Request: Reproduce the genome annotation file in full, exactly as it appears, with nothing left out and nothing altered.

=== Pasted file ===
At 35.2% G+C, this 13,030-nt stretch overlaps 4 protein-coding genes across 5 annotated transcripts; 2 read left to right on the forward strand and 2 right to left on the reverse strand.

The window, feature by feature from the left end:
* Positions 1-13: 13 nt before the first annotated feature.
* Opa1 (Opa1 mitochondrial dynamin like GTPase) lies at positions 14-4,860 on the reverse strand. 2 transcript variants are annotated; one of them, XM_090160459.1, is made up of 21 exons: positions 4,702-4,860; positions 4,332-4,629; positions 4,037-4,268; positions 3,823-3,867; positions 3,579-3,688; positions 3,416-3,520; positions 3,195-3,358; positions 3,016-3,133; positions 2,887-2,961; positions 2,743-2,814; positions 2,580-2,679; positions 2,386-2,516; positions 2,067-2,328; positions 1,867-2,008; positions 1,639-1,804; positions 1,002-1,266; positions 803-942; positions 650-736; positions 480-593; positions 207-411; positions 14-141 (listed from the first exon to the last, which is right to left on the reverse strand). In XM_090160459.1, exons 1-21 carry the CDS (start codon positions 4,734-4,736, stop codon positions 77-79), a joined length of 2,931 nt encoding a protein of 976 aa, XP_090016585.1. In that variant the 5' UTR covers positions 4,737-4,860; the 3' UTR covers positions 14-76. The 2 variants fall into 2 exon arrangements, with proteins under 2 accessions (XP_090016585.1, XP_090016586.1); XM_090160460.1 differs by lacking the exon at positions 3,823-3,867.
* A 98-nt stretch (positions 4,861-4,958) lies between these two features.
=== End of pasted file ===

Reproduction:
At 35.2% G+C, this 13,030-nt stretch overlaps 4 protein-coding genes across 5 annotated transcripts; 2 read left to right on the forward strand and 2 right to left on the reverse strand.

The window, feature by feature from the left end:
* Positions 1-13: 13 nt before the first annotated feature.
* Opa1 (Opa1 mitochondrial dynamin like GTPase) lies at positions 14-4,860 on the reverse strand. 2 transcript variants are annotated; one of them, XM_090160459.1, is made up of 21 exons: positions 4,702-4,860; positions 4,332-4,629; positions 4,037-4,268; positions 3,823-3,867; positions 3,579-3,688; positions 3,416-3,520; positions 3,195-3,358; positions 3,016-3,133; positions 2,887-2,961; positions 2,743-2,814; positions 2,580-2,679; positions 2,386-2,516; positions 2,067-2,328; positions 1,867-2,008; positions 1,639-1,804; positions 1,002-1,266; positions 803-942; positions 650-736; positions 480-593; positions 207-411; positions 14-141 (listed from the first exon to the last, which is right to left on the reverse strand). In XM_090160459.1, exons 1-21 carry the CDS (start codon positions 4,734-4,736, stop codon positions 77-79), a joined length of 2,931 nt encoding a protein of 976 aa, XP_090016585.1. In that variant the 5' UTR covers positions 4,737-4,860; the 3' UTR covers positions 14-76. The 2 variants fall into 2 exon arrangements, with proteins under 2 accessions (XP_090016585.1, XP_090016586.1); XM_090160460.1 differs by lacking the exon at positions 3,823-3,867.
* A 98-nt stretch (positions 4,861-4,958) lies between these two features.